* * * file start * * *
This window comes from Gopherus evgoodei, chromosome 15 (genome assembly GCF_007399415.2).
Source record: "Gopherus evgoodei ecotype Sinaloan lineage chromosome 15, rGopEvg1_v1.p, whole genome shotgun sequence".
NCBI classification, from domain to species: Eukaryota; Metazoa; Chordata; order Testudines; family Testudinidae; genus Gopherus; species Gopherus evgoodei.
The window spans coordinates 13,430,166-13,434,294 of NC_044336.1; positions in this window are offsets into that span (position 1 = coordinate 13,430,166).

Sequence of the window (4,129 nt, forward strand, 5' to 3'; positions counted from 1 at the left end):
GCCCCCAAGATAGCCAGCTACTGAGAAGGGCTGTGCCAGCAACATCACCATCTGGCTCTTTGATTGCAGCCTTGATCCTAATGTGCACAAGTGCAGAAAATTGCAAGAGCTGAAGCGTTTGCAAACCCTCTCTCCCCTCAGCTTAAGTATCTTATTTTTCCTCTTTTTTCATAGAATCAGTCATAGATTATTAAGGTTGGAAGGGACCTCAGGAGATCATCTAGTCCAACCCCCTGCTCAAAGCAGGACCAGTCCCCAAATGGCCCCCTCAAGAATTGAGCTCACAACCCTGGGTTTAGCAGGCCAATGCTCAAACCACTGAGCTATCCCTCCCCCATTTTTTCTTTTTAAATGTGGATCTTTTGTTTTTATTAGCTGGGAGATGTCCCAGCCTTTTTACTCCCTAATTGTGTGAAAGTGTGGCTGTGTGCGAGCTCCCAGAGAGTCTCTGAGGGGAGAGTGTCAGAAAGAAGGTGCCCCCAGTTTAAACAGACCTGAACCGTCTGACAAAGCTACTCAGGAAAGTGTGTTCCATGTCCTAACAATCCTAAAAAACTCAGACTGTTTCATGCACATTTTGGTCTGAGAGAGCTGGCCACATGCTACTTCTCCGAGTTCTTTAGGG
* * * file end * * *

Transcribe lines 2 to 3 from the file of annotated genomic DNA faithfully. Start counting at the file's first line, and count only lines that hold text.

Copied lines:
Source record: "Gopherus evgoodei ecotype Sinaloan lineage chromosome 15, rGopEvg1_v1.p, whole genome shotgun sequence".
NCBI classification, from domain to species: Eukaryota; Metazoa; Chordata; order Testudines; family Testudinidae; genus Gopherus; species Gopherus evgoodei.